Five Ways to De-Escalate a Conflict
The time will come when a problem with someone will need to be addressed and you do not want to wait too long to acknowledge that a problem exists--the earlier a problem is confronted, the easier it is to solve. This resource can be used by all staff. This article offers five ideas to keep in mind when confronting problems with others and co-workers.
The following is an excerpt from...
by Johnnie Cain, Lead Management Consultant
The time will come when a problem with someone will need to be addressed. Don't wait too long to acknowledge that a problem exists--the earlier a problem is confronted, the easier it is to solve. Choose a time and a place to meet with the other person, and keep the following ideas in mind when meeting:
- Keep your focus on what can be done in the future. REMEMBER: What's done is done.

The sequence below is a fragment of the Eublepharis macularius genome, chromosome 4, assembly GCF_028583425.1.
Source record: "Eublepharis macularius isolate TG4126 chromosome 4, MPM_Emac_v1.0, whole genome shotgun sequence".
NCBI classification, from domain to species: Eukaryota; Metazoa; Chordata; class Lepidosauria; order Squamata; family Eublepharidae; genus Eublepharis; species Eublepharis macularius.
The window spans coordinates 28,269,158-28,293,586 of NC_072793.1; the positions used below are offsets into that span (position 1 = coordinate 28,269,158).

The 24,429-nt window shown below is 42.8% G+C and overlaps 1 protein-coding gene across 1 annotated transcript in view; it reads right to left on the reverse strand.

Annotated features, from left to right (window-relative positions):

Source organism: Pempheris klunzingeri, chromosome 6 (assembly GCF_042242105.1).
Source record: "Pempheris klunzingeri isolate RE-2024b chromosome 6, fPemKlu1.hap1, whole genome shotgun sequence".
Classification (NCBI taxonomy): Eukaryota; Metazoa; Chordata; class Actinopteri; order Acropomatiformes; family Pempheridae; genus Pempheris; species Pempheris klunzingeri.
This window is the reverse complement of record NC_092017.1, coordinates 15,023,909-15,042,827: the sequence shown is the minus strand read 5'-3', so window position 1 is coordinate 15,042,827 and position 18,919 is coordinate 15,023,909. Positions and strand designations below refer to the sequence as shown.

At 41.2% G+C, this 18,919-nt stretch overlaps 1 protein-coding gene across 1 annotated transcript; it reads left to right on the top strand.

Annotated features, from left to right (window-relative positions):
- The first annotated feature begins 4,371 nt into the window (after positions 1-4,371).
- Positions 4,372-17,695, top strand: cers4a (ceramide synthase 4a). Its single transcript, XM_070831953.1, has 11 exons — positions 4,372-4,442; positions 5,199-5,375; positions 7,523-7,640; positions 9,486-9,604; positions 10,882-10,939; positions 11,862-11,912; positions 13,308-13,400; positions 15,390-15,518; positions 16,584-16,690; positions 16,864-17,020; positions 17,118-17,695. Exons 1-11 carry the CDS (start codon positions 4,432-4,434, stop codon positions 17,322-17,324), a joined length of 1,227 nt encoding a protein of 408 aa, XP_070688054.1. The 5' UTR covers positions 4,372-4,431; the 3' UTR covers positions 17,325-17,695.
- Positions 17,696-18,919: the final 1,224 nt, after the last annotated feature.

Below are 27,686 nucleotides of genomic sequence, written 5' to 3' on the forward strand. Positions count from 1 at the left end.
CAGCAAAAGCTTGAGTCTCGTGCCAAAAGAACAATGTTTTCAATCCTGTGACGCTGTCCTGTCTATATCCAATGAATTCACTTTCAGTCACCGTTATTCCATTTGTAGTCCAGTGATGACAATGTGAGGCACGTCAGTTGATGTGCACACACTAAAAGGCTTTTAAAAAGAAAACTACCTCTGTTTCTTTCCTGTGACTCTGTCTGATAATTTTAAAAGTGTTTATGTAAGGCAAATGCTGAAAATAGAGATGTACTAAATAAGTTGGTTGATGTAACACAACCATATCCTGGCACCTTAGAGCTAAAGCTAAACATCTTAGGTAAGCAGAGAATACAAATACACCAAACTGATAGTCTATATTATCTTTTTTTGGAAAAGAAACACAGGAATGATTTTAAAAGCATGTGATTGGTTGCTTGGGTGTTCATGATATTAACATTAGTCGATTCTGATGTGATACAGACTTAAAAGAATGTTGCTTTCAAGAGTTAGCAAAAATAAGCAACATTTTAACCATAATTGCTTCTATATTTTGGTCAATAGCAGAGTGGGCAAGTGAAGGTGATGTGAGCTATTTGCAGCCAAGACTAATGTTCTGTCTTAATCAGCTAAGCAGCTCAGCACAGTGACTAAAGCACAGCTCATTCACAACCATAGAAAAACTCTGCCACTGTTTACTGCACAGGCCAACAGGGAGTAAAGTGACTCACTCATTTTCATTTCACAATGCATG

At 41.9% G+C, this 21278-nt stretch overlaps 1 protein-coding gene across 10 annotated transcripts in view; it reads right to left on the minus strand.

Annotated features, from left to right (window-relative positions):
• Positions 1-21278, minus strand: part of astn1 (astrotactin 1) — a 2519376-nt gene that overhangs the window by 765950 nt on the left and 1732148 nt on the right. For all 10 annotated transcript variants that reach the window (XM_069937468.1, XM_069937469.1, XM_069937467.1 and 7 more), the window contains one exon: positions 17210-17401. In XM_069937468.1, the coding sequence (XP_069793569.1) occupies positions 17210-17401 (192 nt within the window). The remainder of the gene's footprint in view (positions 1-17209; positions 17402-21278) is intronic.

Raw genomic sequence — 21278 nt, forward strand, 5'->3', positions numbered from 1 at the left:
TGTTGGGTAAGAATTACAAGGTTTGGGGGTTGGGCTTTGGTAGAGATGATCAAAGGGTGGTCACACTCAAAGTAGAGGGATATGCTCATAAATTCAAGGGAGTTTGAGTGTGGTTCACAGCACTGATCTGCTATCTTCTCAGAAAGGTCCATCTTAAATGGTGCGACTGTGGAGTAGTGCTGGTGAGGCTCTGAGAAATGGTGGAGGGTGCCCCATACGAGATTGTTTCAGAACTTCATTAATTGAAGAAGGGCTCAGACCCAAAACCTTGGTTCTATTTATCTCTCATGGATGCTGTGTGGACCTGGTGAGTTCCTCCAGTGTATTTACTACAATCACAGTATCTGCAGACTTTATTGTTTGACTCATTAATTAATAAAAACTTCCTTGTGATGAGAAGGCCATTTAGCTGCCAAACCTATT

- Each person should take turns speaking. Listen carefully to the facts, and to the other person's feelings.
- Resist the urge to bring more issues into the discussion, REMEMBER: You can take up another issue later.
- Personal attacks and blame will only distract from solving the problem, REMEMBER: The problem is your enemy--not each other.
- Be prepared to describe your feelings only and your impression of the facts of the situation. Don't speak for or about others.
Region X TASC, Early Childhood Education Training Center, Portland State University, PO Box 1491, Portland, OR 97207. (503) 725-4815
"Five Ways to De-Escalate a Conflict." Cain, Johnnie. Conflict Management. Head Start Bulletin No. 61. HHS/ACF/ACYF/HSB. 1997. English.
Last Reviewed: October 2012
Last Updated: August 13, 2015